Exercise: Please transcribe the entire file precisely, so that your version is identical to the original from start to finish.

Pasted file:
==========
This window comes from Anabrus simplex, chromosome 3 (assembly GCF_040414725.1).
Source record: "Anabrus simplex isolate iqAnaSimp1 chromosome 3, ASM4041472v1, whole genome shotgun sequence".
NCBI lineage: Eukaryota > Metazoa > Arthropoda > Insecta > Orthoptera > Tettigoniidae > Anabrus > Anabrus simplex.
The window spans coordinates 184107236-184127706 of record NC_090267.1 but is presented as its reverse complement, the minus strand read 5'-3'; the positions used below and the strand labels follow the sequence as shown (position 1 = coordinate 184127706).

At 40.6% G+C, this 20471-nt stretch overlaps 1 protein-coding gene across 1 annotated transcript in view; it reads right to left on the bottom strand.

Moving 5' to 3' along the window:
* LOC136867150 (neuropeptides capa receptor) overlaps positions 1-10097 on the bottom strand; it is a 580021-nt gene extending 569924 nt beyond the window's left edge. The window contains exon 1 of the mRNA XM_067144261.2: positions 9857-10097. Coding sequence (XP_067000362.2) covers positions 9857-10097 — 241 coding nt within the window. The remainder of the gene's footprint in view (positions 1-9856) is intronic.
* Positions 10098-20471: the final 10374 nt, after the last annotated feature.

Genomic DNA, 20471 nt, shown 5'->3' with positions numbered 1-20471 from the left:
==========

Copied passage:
This window comes from Anabrus simplex, chromosome 3 (assembly GCF_040414725.1).
Source record: "Anabrus simplex isolate iqAnaSimp1 chromosome 3, ASM4041472v1, whole genome shotgun sequence".
NCBI lineage: Eukaryota > Metazoa > Arthropoda > Insecta > Orthoptera > Tettigoniidae > Anabrus > Anabrus simplex.
The window spans coordinates 184107236-184127706 of record NC_090267.1 but is presented as its reverse complement, the minus strand read 5'-3'; the positions used below and the strand labels follow the sequence as shown (position 1 = coordinate 184127706).

At 40.6% G+C, this 20471-nt stretch overlaps 1 protein-coding gene across 1 annotated transcript in view; it reads right to left on the bottom strand.

Moving 5' to 3' along the window:
* LOC136867150 (neuropeptides capa receptor) overlaps positions 1-10097 on the bottom strand; it is a 580021-nt gene extending 569924 nt beyond the window's left edge. The window contains exon 1 of the mRNA XM_067144261.2: positions 9857-10097. Coding sequence (XP_067000362.2) covers positions 9857-10097 — 241 coding nt within the window. The remainder of the gene's footprint in view (positions 1-9856) is intronic.
* Positions 10098-20471: the final 10374 nt, after the last annotated feature.

Genomic DNA, 20471 nt, shown 5'->3' with positions numbered 1-20471 from the left: